Cristina Kirklighter: Courage and compassion come to mind for qualities of success. Let me paraphrase Maya Angelou when she said courage is the most important virtue for if you do not practice courage, none of your other virtues will be consistent. Although it is not an easy road to follow, you will be respected by many, and, most of all, you will respect yourself. In these trying times, compassion is an admirable and necessary quality. Compassion and knowledge are partners for the better we know others, the more compassionate we become. Fortunately, for most Latinas, family and friends have instilled this in us.
SUP: What do you hope readers take away from this book?
Laura Gonzales: I hope the book sparks conversation about the diversity embedded within the label “Latinx.” I hope we continue having conversations about how Latinidad as a concept in itself can uphold white supremacy (see for example, The Black Latinas Know Collective). I hope the stories shared in this collection spark future connections, conversation, and change.
Raquel Corona and Nancy Alvarez: Don’t be afraid to make your own path in graduate school and academia. You may very well be forging a path not yet created in an institution / system that doesn’t know how to acknowledge your existence within it. Finally, find YOUR PEOPLE. They may be Latinxs or not, but just find the people who will see you, hear you, and hold you as you traverse this journey through academia.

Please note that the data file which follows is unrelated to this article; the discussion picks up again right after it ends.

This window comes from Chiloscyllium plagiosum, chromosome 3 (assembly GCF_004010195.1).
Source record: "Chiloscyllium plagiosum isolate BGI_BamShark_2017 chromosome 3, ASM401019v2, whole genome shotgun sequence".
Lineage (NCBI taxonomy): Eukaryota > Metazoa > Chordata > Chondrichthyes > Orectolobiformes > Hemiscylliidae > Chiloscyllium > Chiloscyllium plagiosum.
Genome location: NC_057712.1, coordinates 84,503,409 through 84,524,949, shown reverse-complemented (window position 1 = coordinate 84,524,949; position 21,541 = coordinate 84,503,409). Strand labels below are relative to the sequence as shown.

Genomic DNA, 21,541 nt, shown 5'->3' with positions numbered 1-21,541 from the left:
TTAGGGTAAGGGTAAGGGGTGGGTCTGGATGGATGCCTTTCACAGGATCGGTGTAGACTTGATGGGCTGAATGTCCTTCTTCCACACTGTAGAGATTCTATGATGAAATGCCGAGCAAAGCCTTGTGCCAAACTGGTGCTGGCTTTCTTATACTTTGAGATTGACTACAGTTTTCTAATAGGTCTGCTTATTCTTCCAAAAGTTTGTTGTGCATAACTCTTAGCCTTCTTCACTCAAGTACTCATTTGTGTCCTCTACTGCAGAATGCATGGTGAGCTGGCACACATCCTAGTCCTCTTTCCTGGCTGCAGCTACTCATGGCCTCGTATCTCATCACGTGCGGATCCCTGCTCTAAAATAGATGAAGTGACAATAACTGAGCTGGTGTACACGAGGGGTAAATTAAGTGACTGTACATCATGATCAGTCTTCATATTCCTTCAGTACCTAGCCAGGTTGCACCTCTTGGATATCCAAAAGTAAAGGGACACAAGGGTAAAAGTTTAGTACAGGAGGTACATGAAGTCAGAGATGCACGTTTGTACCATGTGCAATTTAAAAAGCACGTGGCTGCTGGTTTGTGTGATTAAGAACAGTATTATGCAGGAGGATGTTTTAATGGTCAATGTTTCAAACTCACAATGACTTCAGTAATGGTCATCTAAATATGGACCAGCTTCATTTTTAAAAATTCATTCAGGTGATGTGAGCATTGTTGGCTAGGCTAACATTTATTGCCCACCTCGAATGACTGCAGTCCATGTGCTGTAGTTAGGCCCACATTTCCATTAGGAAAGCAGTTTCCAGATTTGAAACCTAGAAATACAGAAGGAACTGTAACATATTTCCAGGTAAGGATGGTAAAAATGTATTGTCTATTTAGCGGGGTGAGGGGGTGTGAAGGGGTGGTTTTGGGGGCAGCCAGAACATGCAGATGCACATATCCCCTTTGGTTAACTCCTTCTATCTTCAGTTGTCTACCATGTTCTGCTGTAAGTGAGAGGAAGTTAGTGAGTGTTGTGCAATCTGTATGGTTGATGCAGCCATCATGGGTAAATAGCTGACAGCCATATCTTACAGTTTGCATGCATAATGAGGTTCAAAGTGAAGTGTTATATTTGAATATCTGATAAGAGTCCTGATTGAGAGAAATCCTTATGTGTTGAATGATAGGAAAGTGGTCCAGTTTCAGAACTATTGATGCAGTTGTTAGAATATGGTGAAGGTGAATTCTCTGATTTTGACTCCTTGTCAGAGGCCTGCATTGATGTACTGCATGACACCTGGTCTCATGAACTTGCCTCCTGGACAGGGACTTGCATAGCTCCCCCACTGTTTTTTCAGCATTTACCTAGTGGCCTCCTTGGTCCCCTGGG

Michelle Hall Kells: The experience working with my colleagues on this volume and researching the Empire Zinc Mine strike over the past five years has been some of the most satisfying experiences of my professional and personal life. I am indebted to our courageous editorial team at Syracuse UP who did share our vision and finally brought this gorgeous collection of Latina stories, voices, reflections, and models of leadership to publication.
Cristina Kirklighter: The answer is simple—to better understand Latina emerging leaders.
Nancy Alvarez completed her PhD in English at St. John’s University and teaches first-year writing and developmental writing at Bronx Community College. Her research interests include writing-center studies, writing pedagogy, digital literacies, language rights, and issues of access and equity for Latinxs in higher education.
Sonia C. Arellano is assistant professor in the Department of Writing and Rhetoric at the University of Central Florida, where she teaches courses on feminist rhetorics and visual/material rhetorics. Her research focuses on textile projects that address social justice issues, particularly at the intersections of migration and death. Her current book project examines the tactile rhetoric of the Migrant Quilt Project, which uses quilts to memorialize migrant lives lost while crossing into the United States. Arellano also engages in quilt making as a necessary part of her research. Her scholarship can be found in Peitho as well as in the edited collection Rhetorics Elsewhere and Otherwise: Contested Modernities, Decolonial Visions (2019).